January 9, 2010 at 2:12pm
Let's try to understand how the vascular connection to MS was dismissed, and why.
It's all about EAE (experimental autoimmune encephalomyelitis) and drugs.
Up until the 1930s, the prevailing thought was that MS was initiated by venous congestion. Dr. Tracy Putnam was at the center of this theory, blocking veins in dogs and creating MS-like lesions. Until a new doctor found a new, "simpler" animal model---
"In the early 1930s, Thomas Rivers and colleagues provided the first evidence that immune cells can attack the brain. Their simple experiments established what is now the most well-studied model of autoimmunity—the experimental autoimmune encephalomyelitis (EAE) model of multiple sclerosis.
Studies had shown that injection of foreign brain tissues into the brains of rabbits could cause paralysis (2). Intrigued, Rivers—then a virologist at The Rockefeller Institute—set out to duplicate these studies in monkeys. Rivers and his colleagues injected Rhesus macaques with normal brain extracts from rabbits and showed that most of the monkeys developed acute CNS disease with immune cell infiltration and demyelinating lesions. No infectious agent could be cultured from the animals, putting to rest suspicions of an infectious etiology. Rivers' group also noted that the disease-inducing capacity of the brain extracts paralleled their myelin content, providing the first hint that myelin was involved in disease induction. Thus, the experimental allergic (now “autoimmune”) encephalomyelitis (EAE) model was born. The group published these observations in three articles in the Journal of Experimental Medicine (3–5)."
EAE continues to be the medical model neurologists and immunologists study today, even though this model for MS is deeply flawed. Researchers continue to give mice EAE by injecting them with antigen, and then try to "cure" them with a variety of immune blocking or modulating medicines.
Here's a paper from 2005
"Experimental autoimmune encephalomyelitis (EAE) is a useful model for aiding the development of new treatments for MS. All therapies approved for MS ameliorate EAE. Two approved medications, glatiramer acetate and Natalizumab, were developed directly from studies in EAE. Several trials are ongoing in MS after success in EAE, including altered peptide ligands of myelin, DNA vaccines and statins. However, EAE has failed to predict the outcome of certai n approaches. The reasons underlying such failures are discussed here.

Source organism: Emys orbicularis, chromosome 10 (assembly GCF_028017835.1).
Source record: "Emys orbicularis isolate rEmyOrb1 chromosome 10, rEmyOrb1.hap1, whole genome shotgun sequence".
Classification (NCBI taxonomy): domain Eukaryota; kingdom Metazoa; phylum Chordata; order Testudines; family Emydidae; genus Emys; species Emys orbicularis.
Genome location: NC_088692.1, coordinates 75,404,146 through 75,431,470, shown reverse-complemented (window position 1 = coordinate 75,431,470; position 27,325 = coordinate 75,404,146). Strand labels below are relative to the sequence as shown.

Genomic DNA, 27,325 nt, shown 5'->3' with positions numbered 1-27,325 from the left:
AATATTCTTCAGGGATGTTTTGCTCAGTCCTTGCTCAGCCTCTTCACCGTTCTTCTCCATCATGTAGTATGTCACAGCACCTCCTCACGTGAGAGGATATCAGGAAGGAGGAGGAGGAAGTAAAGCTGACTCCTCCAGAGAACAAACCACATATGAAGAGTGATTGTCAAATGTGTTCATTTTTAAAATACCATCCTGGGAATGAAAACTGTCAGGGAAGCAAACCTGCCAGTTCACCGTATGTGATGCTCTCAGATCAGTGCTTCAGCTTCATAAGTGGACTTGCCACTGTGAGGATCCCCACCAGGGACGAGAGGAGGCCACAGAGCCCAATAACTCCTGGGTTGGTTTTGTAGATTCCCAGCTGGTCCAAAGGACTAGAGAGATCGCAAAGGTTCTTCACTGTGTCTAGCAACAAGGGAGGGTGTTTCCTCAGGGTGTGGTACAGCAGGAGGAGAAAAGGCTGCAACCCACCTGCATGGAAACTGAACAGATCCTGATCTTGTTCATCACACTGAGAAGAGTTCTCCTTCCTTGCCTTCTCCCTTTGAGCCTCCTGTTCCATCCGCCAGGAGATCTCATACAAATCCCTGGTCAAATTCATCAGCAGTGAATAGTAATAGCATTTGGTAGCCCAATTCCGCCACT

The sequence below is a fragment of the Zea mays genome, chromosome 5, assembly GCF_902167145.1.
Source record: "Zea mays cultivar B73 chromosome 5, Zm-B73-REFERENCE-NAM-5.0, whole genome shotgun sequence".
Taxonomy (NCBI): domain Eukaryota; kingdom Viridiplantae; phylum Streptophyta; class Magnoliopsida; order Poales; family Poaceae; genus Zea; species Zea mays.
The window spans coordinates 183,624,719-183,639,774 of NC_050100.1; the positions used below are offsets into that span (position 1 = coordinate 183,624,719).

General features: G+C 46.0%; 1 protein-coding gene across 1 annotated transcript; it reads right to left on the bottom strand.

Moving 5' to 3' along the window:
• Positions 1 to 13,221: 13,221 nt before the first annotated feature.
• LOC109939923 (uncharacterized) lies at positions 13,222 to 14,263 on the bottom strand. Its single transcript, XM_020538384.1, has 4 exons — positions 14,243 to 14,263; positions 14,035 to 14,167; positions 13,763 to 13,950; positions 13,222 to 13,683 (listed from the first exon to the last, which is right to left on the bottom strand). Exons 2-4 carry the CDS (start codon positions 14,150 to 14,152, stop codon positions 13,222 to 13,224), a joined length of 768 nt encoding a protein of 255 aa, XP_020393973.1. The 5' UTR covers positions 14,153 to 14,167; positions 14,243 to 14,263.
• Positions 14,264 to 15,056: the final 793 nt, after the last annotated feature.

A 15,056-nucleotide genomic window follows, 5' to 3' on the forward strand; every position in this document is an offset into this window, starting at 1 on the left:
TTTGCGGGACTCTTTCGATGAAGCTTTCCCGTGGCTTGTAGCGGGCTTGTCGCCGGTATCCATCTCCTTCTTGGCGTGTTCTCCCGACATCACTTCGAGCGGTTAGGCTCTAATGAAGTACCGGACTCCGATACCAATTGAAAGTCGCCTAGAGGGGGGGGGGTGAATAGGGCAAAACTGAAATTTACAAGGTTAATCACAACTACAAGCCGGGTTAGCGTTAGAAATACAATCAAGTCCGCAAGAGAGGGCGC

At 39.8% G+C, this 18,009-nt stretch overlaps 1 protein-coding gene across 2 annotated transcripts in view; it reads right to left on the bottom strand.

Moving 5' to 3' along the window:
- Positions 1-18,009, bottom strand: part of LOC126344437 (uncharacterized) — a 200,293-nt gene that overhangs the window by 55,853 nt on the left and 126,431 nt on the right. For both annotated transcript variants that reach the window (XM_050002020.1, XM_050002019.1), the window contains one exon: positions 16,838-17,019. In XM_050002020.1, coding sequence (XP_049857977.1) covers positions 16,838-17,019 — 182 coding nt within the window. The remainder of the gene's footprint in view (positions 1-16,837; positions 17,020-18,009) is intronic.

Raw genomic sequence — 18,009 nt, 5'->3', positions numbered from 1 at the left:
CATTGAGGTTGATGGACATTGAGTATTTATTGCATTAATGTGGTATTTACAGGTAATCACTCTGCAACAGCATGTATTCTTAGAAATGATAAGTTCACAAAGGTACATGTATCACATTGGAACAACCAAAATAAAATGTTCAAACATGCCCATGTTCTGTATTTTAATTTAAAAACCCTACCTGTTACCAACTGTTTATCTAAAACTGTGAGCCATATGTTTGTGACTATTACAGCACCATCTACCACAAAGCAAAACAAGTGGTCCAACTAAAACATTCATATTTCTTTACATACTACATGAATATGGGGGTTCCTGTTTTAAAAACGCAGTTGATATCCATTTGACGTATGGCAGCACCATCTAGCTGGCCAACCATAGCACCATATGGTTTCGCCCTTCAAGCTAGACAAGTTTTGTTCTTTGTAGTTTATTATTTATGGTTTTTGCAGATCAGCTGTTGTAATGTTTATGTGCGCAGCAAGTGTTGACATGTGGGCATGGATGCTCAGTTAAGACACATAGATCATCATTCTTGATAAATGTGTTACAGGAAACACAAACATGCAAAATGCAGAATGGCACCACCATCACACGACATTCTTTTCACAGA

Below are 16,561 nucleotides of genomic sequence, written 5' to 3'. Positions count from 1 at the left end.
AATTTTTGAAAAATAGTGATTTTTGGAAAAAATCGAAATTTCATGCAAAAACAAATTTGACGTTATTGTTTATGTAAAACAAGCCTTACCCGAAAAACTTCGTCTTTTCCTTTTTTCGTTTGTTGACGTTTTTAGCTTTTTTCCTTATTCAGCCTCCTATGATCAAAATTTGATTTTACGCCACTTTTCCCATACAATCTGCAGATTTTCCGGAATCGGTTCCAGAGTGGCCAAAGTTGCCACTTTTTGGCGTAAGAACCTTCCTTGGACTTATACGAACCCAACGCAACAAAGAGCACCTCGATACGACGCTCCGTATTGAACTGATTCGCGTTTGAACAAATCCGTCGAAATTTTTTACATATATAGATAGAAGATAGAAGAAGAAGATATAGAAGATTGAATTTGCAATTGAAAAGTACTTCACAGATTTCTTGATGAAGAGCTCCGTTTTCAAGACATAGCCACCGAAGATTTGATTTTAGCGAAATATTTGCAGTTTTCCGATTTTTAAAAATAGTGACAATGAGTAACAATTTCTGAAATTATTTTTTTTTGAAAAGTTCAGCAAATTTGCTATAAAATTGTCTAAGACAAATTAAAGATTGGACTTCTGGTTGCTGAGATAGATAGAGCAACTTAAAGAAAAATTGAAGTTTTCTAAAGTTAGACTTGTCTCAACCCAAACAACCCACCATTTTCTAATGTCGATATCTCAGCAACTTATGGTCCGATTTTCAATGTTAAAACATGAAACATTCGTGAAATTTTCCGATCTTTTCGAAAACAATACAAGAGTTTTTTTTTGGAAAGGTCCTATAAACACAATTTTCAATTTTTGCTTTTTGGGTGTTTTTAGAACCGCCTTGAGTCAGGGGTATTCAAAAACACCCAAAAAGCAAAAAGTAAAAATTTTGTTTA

Many scientists interested in developing new therapies for MS criticize the EAE model for its poor record of predicting outcomes in the clinic, especially for those instances when promising therapies indicate that they are beneﬁcial in models of EAE, yet then fail in subsequent clinical trials.
Nevertheless, the EAE models are rapid, and can quickly give indications of whether a particular mechanism of action of a speciﬁc drug has merit when taken into an in vivo model that recapitulates many aspects of the human disease, MS"
So, the reason we still use the EAE model for MS is because it is a RAPID proof of DRUGS?
Because these drugs can cure mice of EAE?
MS researchers continue to use this disease model, to the exclusion of other research, even in light of the fact that these treatments appear to cure mice of EAE...but FAIL IN CLINICAL TRIALS OF HUMANS WITH MS.
Insanity is repeating the same action over and over again and expecting different results. We have had seventy five years of EAE research, and we are not closer to understanding MS.
Perhaps we need to find a new model?
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